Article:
The California Civil Codes That Protect Domestic Violence Victims’ Housing Rights
According to California Health Report, women who are victims of domestic violence are four times more likely to experience housing instability when compared to their peers. Having a safe place to shelter is an important key for victims to be able to escape violence and abuse, which is why California Civil Code offers some housing protections to victims.
California Laws That Protect Survivor’s Housing Rights
California Civil Code Sections 1941.5 and 1941.6 state that a victim of domestic abuse can ask a landlord to change the locks and the landlord must comply within 24 hours of receiving a written request and either a court order or police report verifying the violence, assault, or stalking. If the locks have not been changed after 24 hours the tenant is allowed to change them but must provide the new set of keys to the landlord. If the victim shares an apartment unit with the abuser they may still change the locks. The abuser will still be responsible for their rent payments as long as their name remains on the lease.
California Civil Code Section 1946.7 allows victims of domestic violence, sexual assault, stalking, human trafficking, elder abuse, and dependent adult abuse to break a lease in order to find safer housing arrangements. A victim can move out of their rental at any time but must continue to pay rent to the landlord for 14 days after written notice is given. Notice must include documentation such as a copy of a restraining order, police report, or signed document from a nurse, psychologist, or other licensed professional.
California Civil Code Section 1161.3 protects victims from being evicted because of disturbances caused by the abuser. Sometimes landlords will attempt to evict a domestic violence victim because the abuser has caused damage to the property or because police have to show up to answer domestic violence calls. There are several protections in this civil code for both the victim and the landlord. For instance, if the landlord feels the abuser poses a risk to other tenants, they can still give notice and evict the victim. Similarly, if the tenant continues to invite the abuser to visit the property, the landlord may continue with the eviction process. However, the landlord must provide the tenant with at least three days to address the problem.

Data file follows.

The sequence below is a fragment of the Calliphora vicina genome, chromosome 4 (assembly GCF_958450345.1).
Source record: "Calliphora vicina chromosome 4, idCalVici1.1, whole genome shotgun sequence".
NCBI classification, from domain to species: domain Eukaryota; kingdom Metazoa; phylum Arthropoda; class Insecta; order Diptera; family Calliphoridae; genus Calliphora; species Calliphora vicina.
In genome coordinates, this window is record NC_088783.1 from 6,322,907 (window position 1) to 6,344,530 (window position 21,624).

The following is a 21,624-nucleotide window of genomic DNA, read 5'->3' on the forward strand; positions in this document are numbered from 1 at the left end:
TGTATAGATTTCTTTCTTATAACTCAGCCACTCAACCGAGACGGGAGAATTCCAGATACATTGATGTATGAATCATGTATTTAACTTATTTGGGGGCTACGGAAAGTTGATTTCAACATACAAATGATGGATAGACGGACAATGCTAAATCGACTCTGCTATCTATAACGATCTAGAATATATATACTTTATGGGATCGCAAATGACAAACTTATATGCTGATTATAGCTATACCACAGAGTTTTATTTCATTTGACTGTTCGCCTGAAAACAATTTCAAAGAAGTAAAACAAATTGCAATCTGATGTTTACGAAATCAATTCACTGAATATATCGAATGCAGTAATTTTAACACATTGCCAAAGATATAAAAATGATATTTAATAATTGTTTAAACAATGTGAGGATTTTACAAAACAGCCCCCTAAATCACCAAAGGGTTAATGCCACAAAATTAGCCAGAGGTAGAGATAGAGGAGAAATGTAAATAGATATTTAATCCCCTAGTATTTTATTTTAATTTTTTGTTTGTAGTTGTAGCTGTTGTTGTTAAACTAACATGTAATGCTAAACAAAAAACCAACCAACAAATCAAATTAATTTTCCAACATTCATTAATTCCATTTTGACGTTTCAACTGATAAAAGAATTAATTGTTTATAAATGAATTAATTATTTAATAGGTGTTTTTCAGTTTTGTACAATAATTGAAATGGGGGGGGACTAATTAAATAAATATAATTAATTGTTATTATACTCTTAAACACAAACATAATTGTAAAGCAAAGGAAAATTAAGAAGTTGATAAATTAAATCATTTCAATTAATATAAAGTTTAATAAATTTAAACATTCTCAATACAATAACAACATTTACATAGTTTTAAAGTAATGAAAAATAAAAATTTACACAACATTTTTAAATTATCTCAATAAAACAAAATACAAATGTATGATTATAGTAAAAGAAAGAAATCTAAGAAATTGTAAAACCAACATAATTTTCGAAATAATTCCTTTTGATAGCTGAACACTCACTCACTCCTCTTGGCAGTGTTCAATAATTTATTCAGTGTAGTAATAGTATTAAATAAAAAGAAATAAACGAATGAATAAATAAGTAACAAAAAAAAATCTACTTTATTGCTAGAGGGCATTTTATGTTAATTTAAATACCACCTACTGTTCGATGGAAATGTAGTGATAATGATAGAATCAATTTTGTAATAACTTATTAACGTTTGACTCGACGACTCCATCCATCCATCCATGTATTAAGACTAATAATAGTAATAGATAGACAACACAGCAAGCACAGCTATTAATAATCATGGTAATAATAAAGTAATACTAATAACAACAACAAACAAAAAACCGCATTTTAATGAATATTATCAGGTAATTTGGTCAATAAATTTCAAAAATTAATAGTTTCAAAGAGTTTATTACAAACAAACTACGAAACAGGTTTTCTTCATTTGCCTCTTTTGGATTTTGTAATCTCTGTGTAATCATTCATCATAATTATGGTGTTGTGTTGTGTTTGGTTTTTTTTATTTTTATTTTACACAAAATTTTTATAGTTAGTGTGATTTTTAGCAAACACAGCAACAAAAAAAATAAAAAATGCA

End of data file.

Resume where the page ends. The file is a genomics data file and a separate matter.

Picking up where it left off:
All of the previously mentioned civil codes require documentation such as a restraining order, police order, or signed document from an applicable licensed professional. It is important to note that this documentation must be no older than 180 days at the time when you submit it to your landlord.
Contact a San Jose Domestic Violence Attorney for Housing Help
If you are living with your abuser or they have access to your home, there are steps you can change to take that and regain your safety. Learning and executing your legal rights can be challenging, but the experienced San Jose domestic violence attorneys at Foster Hsu, LLP can help. Contact us to schedule a consultation today by calling our offices at 408-841-7200.